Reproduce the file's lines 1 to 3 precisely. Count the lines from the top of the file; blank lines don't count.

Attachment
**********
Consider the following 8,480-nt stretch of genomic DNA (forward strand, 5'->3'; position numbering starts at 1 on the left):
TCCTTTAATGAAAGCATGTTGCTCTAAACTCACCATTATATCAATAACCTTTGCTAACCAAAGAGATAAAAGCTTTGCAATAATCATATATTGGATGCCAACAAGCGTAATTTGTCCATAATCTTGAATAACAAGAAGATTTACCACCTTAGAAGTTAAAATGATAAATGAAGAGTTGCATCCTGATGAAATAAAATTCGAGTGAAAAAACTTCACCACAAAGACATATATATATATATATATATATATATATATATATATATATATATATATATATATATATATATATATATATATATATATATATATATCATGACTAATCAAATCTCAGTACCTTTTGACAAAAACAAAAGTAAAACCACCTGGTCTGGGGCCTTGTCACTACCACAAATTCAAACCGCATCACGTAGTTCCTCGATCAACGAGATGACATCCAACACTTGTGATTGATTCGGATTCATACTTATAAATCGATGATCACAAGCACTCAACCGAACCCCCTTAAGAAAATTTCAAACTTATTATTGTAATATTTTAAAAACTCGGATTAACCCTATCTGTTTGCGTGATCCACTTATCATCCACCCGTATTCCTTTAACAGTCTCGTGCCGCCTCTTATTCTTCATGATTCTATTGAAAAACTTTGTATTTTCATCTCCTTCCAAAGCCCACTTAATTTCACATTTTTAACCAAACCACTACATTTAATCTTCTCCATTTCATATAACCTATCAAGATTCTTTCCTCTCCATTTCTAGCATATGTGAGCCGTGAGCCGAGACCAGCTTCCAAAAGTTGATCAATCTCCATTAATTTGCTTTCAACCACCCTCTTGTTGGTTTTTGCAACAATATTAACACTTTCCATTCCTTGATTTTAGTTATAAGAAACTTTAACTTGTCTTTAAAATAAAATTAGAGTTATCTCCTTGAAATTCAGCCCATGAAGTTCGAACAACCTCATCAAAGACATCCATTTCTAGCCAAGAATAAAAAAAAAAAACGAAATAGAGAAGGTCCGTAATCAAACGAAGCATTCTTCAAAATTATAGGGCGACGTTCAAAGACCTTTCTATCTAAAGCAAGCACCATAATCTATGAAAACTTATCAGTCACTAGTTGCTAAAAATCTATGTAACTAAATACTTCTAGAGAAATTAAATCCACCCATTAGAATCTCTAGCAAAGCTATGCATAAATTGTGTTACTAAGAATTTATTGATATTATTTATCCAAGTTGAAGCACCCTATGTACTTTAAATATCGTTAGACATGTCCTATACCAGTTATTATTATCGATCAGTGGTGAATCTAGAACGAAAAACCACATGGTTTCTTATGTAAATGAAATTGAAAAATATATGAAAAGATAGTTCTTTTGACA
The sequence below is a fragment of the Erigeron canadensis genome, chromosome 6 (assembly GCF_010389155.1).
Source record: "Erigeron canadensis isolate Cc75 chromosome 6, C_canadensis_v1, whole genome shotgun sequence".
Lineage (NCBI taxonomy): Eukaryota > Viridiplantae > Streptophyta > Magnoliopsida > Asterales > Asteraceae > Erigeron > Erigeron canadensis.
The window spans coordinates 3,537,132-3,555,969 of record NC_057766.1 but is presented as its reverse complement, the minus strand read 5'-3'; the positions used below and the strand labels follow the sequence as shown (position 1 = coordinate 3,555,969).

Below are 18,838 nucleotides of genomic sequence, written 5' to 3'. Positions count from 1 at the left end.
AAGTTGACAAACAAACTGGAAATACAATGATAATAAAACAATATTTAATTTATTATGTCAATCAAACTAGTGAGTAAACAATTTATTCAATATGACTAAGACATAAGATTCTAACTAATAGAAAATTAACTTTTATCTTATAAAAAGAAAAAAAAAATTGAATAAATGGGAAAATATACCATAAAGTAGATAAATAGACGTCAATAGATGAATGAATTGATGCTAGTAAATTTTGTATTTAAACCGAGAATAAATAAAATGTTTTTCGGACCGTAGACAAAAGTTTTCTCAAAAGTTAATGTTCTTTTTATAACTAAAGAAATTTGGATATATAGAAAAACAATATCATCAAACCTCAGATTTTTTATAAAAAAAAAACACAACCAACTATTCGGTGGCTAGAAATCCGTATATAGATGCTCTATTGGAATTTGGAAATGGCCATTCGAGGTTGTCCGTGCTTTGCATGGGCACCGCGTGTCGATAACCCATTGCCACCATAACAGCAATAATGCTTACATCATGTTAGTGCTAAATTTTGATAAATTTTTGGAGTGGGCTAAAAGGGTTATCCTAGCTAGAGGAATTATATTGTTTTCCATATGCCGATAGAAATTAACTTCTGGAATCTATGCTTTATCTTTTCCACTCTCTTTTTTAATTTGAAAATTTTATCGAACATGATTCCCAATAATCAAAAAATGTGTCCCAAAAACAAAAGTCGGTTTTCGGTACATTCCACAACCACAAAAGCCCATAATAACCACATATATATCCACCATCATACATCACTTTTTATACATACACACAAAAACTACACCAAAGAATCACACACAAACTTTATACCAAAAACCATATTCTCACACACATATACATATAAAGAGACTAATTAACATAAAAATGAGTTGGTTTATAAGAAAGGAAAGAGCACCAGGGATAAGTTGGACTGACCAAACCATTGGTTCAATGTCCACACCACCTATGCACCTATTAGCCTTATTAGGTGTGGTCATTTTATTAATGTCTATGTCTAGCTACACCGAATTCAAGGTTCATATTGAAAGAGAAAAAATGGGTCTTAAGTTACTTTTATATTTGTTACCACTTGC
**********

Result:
Consider the following 8,480-nt stretch of genomic DNA (forward strand, 5'->3'; position numbering starts at 1 on the left):
TCCTTTAATGAAAGCATGTTGCTCTAAACTCACCATTATATCAATAACCTTTGCTAACCAAAGAGATAAAAGCTTTGCAATAATCATATATTGGATGCCAACAAGCGTAATTTGTCCATAATCTTGAATAACAAGAAGATTTACCACCTTAGAAGTTAAAATGATAAATGAAGAGTTGCATCCTGATGAAATAAAATTCGAGTGAAAAAACTTCACCACAAAGACATATATATATATATATATATATATATATATATATATATATATATATATATATATATATATATATATATATATATATATATATATATCATGACTAATCAAATCTCAGTACCTTTTGACAAAAACAAAAGTAAAACCACCTGGTCTGGGGCCTTGTCACTACCACAAATTCAAACCGCATCACGTAGTTCCTCGATCAACGAGATGACATCCAACACTTGTGATTGATTCGGATTCATACTTATAAATCGATGATCACAAGCACTCAACCGAACCCCCTTAAGAAAATTTCAAACTTATTATTGTAATATTTTAAAAACTCGGATTAACCCTATCTGTTTGCGTGATCCACTTATCATCCACCCGTATTCCTTTAACAGTCTCGTGCCGCCTCTTATTCTTCATGATTCTATTGAAAAACTTTGTATTTTCATCTCCTTCCAAAGCCCACTTAATTTCACATTTTTAACCAAACCACTACATTTAATCTTCTCCATTTCATATAACCTATCAAGATTCTTTCCTCTCCATTTCTAGCATATGTGAGCCGTGAGCCGAGACCAGCTTCCAAAAGTTGATCAATCTCCATTAATTTGCTTTCAACCACCCTCTTGTTGGTTTTTGCAACAATATTAACACTTTCCATTCCTTGATTTTAGTTATAAGAAACTTTAACTTGTCTTTAAAATAAAATTAGAGTTATCTCCTTGAAATTCAGCCCATGAAGTTCGAACAACCTCATCAAAGACATCCATTTCTAGCCAAGAATAAAAAAAAAAAACGAAATAGAGAAGGTCCGTAATCAAACGAAGCATTCTTCAAAATTATAGGGCGACGTTCAAAGACCTTTCTATCTAAAGCAAGCACCATAATCTATGAAAACTTATCAGTCACTAGTTGCTAAAAATCTATGTAACTAAATACTTCTAGAGAAATTAAATCCACCCATTAGAATCTCTAGCAAAGCTATGCATAAATTGTGTTACTAAGAATTTATTGATATTATTTATCCAAGTTGAAGCACCCTATGTACTTTAAATATCGTTAGACATGTCCTATACCAGTTATTATTATCGATCAGTGGTGAATCTAGAACGAAAAACCACATGGTTTCTTATGTAAATGAAATTGAAAAATATATGAAAAGATAGTTCTTTTGACA
The sequence below is a fragment of the Erigeron canadensis genome, chromosome 6 (assembly GCF_010389155.1).